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Sen. Pat Toomey, R-Pa., speaks speaks with members of the media at the Monroe Energy Trainer Refinery in Trainer, Pa., Monday, July 29, 2019. (AP Photo/Matt Rourke) Sen. Pat Toomey, R-Pa., speaks speaks with members of the media at the Monroe Energy Trainer Refinery in Trainer, Pa., Monday, July 29, 2019. (AP Photo/Matt Rourke)

Sen. Pat Toomey, R-Pa., speaks speaks with members of the media at the Monroe Energy Trainer Refinery in Trainer, Pa., Monday, July 29, 2019. (AP Photo/Matt Rourke)

Jessica Calefati
By Jessica Calefati April 16, 2020

U.S. Sen. Pat Toomey says the coronavirus outbreak has reached a peak. That's half true

If Your Time is short

  • U.S. Sen. Pat Toomey wants the president to reopen the economy, and in an interview with Politico, he said he sees clear signs that the country is ready – even as top public health officials studying the coronavirus warn against moving too quickly.
     
  • On Monday, states reported at least 1,500 new fatalities, a figure below last week’s running tally of roughly 2,000 deaths every 24 hours. And the number of new cases reported Monday – about 23,000 – was also well below last week’s trend of 30,000 to 50,000 new cases each day.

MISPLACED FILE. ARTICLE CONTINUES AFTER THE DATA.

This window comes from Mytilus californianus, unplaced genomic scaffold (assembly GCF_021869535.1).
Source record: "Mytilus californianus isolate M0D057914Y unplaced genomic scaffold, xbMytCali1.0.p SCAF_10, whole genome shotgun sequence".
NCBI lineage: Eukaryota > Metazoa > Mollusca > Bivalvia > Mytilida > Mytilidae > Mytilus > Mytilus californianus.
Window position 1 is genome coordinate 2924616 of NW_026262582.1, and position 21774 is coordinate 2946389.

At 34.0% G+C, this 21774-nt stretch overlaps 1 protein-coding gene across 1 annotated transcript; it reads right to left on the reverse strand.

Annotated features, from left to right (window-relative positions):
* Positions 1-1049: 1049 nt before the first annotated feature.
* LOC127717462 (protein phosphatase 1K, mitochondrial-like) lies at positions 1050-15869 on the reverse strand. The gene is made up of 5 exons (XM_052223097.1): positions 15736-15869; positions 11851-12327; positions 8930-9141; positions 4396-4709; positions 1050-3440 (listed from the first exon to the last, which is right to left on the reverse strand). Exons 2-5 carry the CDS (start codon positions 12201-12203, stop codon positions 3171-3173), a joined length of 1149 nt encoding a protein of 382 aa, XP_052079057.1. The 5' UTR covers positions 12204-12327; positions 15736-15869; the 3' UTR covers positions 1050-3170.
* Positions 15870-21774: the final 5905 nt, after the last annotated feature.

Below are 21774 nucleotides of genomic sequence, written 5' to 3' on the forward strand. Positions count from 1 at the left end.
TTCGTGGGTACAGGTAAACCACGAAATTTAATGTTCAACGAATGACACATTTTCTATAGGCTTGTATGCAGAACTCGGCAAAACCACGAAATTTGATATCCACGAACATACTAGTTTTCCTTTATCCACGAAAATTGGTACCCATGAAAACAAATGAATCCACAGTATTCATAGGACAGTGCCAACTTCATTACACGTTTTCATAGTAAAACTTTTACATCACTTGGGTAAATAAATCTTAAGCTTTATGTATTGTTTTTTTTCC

• Models created by a University of Washington global health research center indicate it’s been five days since the use of hospital resources peaked nationwide. But these models don’t account for the sort of relaxation of social distancing rules that Toomey is pushing for.

U.S. Sen. Pat Toomey wants the president to reopen the economy, and in an interview with Politico, he said he sees clear signs that the country is ready – even as top public health officials studying the coronavirus warn against moving too quickly.

"In a matter of days, and in some cases the moment may even have passed, that we’ve reached the peak of the rate of infections," said Toomey, a Republican from Pennsylvania.

We wondered whether the number of new cases reported each day has subsided and whether case counts are likely to stay down if the economy roars back to life like Toomey wants.

Toomey is right that the coronavirus crisis in the U.S. has begun to stabilize.

On Monday, states reported at least 1,500 new fatalities, a figure below last week’s running tally of roughly 2,000 deaths every 24 hours. And the number of new cases reported Monday – about 23,000 – was also well below last week’s trend of 30,000 to 50,000 new cases each day.

These signs led a coalition of mostly Democratic governors on the east and west coasts to announce plans to coordinate the reopening of their economies. But even as they announced their pacts, the governors offered no timeline for ending the lockdowns that have kept the vast majority of more than 100 million residents of their states stuck at home.

Toomey relied on a statement made last week by Pennsylvania Department of Health Secretary Rachel Levine when he made his claim about reaching the outbreak’s peak, said Steve Kelly, a spokesman for the senator. Levine said she believes Pennsylvania has enough hospital beds, ICU beds and ventilators to meet demand but that "we’re watching that data very closely."